trade union leaders was turned away when they arrived in Harare, thus
preventing a meeting with their Zimbabwean counterparts.
delegate was presented with a notice "to people refused entry to the
country", claiming it was prohibited under the Immigration Act, ch 4.2, Vavi
The returning trade unionists were cheerful. Undaunted, they
planned to drive to Beit Bridge border post immediately, to meet with
members of the Zimbabwean Congress of Trade Unions (ZCTU) in Musina on
The two federations needed to discuss what their next move
would be, Vavi told journalists. He said the meeting would also demonstrate
the differences between the countries.
"We do not require permission
from the minister of labour to hold discussions with our
Mdladlana 'encouraged' Zim
Vavi mentioned possible
future demonstrations and marches on the borders of the country, but said
the way forward would be discussed with the ZCTU on Thursday.
reiterated that the African National Congress supported Cosatu.
Mantashe, National Union of Mineworkers general secretary said Cosatu did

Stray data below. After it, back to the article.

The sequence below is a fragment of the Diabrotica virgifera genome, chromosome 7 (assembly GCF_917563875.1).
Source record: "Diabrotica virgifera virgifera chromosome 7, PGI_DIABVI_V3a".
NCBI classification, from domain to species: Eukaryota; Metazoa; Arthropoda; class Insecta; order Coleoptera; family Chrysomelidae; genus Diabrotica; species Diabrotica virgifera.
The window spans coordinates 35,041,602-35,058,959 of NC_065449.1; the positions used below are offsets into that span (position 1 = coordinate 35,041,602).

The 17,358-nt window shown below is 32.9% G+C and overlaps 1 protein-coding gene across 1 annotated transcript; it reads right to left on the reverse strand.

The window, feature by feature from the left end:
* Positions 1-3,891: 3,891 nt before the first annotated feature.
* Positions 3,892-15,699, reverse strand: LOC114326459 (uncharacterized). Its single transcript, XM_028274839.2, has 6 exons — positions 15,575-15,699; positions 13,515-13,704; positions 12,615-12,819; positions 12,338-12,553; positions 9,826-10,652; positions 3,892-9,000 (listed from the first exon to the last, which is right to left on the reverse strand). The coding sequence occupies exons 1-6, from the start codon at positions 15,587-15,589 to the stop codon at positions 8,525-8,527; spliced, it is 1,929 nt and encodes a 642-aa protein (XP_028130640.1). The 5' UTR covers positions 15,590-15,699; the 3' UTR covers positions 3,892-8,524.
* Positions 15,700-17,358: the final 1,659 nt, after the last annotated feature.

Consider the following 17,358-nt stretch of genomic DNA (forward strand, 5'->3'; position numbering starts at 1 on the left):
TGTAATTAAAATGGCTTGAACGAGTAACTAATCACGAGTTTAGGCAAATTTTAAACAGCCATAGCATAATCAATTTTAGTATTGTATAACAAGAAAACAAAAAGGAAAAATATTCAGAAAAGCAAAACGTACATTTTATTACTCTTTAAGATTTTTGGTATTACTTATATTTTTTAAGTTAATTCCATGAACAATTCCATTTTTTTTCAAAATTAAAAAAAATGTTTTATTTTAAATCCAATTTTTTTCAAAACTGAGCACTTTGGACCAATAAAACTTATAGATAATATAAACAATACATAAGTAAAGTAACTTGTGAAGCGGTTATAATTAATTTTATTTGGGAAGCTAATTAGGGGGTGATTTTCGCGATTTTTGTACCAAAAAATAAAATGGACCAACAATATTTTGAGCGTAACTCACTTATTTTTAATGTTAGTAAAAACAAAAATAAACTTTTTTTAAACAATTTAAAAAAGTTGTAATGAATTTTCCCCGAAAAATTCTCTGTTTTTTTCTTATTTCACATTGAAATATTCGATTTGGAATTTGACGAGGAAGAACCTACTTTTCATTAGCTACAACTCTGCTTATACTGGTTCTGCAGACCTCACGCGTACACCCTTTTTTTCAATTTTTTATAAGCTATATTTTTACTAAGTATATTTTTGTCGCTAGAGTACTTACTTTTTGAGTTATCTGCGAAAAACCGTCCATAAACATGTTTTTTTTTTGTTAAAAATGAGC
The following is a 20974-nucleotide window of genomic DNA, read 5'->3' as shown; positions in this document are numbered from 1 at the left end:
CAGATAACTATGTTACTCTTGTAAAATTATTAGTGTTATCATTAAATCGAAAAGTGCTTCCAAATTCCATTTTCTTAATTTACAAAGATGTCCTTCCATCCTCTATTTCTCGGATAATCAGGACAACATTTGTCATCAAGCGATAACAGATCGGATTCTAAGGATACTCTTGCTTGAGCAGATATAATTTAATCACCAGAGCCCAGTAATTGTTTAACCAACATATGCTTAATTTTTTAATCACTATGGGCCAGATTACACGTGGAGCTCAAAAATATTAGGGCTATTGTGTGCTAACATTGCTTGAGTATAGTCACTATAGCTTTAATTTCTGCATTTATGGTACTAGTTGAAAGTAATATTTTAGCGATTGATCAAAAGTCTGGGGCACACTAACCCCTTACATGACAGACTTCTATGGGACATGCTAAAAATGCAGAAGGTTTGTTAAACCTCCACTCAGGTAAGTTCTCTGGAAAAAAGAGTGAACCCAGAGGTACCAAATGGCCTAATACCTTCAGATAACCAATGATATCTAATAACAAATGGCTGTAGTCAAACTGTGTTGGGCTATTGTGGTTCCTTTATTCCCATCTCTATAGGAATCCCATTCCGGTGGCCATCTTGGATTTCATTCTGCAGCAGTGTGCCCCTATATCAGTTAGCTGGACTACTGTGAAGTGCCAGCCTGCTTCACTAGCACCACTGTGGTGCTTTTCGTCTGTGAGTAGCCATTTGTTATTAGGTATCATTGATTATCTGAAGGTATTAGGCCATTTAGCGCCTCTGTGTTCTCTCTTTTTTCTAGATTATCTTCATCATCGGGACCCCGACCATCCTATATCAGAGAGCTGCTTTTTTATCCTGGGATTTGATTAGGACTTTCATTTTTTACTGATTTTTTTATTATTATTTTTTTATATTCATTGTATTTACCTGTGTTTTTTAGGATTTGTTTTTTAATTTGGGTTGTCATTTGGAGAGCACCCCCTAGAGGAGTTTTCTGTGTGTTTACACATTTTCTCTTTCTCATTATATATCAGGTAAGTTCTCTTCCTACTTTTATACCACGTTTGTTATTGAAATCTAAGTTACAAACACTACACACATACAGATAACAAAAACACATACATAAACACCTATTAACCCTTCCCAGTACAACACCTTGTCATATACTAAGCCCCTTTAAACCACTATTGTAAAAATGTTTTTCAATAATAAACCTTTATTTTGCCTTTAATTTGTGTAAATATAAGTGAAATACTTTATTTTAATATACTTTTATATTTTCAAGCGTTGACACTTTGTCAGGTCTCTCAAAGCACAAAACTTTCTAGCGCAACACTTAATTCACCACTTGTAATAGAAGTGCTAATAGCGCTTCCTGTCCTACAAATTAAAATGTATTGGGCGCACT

not expect anything concrete from the government or the ANC after
ANC spokesperson Smuts Ngonyama told Sapa the
alliance partners would discuss the matter thoroughly at an alliance meeting
He would not comment on Cosatu's insistence that Zimbabwe had
broken the law in ejecting their delegation.
"Whether it is illegal
or legal is neither here nor there for us as the ANC. We respect the
sovereignty of Zimbabwe," he told Sapa.
South African labour minister
Membathisi Mdladlana could not be contacted on Wednesday.
Mdladlana's statement on Monday that gave Zimbabwe the courage to turn
Cosatu away, according to Vavi.
Mdladlana said the visit was pointless
and would seriously undermine his relations with his Zimbabwean
"We would not have been chucked out if he had not made that
statement. It was very unfortunate," Vavi said.
Outlook bleak for Zimbabwe elections Posted Wed, 02 Feb
A discussion hosted by the South African Institute of International
Affairs (SAIIA) on Wednesday painted a bleak picture of the possibility of
free and fair elections in Zimbabwe.
The administration of justice in
Zimbabwe was under increasing stress and the Movement for Democratic Change
was not allowed to air its views on TV or radio, advocate George Bizos said
in a presentation.
Wednesday marked the 15th anniversary of the day
then-president FW de Klerk announced the unbanning of the African National
Congress and the release of Nelson Mandela from Prison, and SAIIA national
director Greg Mills compared Zimbabwe's leader's unfavourably to de
"It is improbable to see the sort of statesmanship we saw 15 years
ago, in Zimbabwe," Mills said.
Mills was speaking at a discussion on
conditions necessary for free and fair elections in
Electoral commission not independent
Dren Nupen said that although Zimbabwe had an electoral commission in place